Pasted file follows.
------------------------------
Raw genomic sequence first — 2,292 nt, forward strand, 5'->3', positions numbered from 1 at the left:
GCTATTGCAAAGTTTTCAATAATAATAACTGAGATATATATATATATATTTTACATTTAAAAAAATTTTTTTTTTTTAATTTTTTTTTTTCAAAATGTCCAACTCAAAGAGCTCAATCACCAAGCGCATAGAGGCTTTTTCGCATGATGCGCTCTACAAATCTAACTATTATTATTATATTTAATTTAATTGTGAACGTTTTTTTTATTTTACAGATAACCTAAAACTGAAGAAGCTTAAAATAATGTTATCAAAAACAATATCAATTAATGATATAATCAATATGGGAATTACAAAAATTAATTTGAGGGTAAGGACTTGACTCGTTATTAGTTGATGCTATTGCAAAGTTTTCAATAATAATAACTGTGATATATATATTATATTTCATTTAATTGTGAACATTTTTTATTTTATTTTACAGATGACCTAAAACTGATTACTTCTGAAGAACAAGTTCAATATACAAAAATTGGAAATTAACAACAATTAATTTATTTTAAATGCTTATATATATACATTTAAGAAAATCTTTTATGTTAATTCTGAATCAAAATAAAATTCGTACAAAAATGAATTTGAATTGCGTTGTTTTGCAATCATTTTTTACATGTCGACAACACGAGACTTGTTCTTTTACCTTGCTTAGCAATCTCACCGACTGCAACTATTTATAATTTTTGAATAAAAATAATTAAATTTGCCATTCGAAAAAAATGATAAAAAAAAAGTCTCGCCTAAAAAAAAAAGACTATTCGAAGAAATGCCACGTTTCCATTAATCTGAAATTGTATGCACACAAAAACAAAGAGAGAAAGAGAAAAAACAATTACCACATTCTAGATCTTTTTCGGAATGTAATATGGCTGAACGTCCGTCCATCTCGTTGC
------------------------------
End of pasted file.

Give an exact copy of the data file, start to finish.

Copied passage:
Raw genomic sequence first — 2,292 nt, forward strand, 5'->3', positions numbered from 1 at the left:
GCTATTGCAAAGTTTTCAATAATAATAACTGAGATATATATATATATATTTTACATTTAAAAAAATTTTTTTTTTTTAATTTTTTTTTTTCAAAATGTCCAACTCAAAGAGCTCAATCACCAAGCGCATAGAGGCTTTTTCGCATGATGCGCTCTACAAATCTAACTATTATTATTATATTTAATTTAATTGTGAACGTTTTTTTTATTTTACAGATAACCTAAAACTGAAGAAGCTTAAAATAATGTTATCAAAAACAATATCAATTAATGATATAATCAATATGGGAATTACAAAAATTAATTTGAGGGTAAGGACTTGACTCGTTATTAGTTGATGCTATTGCAAAGTTTTCAATAATAATAACTGTGATATATATATTATATTTCATTTAATTGTGAACATTTTTTATTTTATTTTACAGATGACCTAAAACTGATTACTTCTGAAGAACAAGTTCAATATACAAAAATTGGAAATTAACAACAATTAATTTATTTTAAATGCTTATATATATACATTTAAGAAAATCTTTTATGTTAATTCTGAATCAAAATAAAATTCGTACAAAAATGAATTTGAATTGCGTTGTTTTGCAATCATTTTTTACATGTCGACAACACGAGACTTGTTCTTTTACCTTGCTTAGCAATCTCACCGACTGCAACTATTTATAATTTTTGAATAAAAATAATTAAATTTGCCATTCGAAAAAAATGATAAAAAAAAAGTCTCGCCTAAAAAAAAAAGACTATTCGAAGAAATGCCACGTTTCCATTAATCTGAAATTGTATGCACACAAAAACAAAGAGAGAAAGAGAAAAAACAATTACCACATTCTAGATCTTTTTCGGAATGTAATATGGCTGAACGTCCGTCCATCTCGTTGC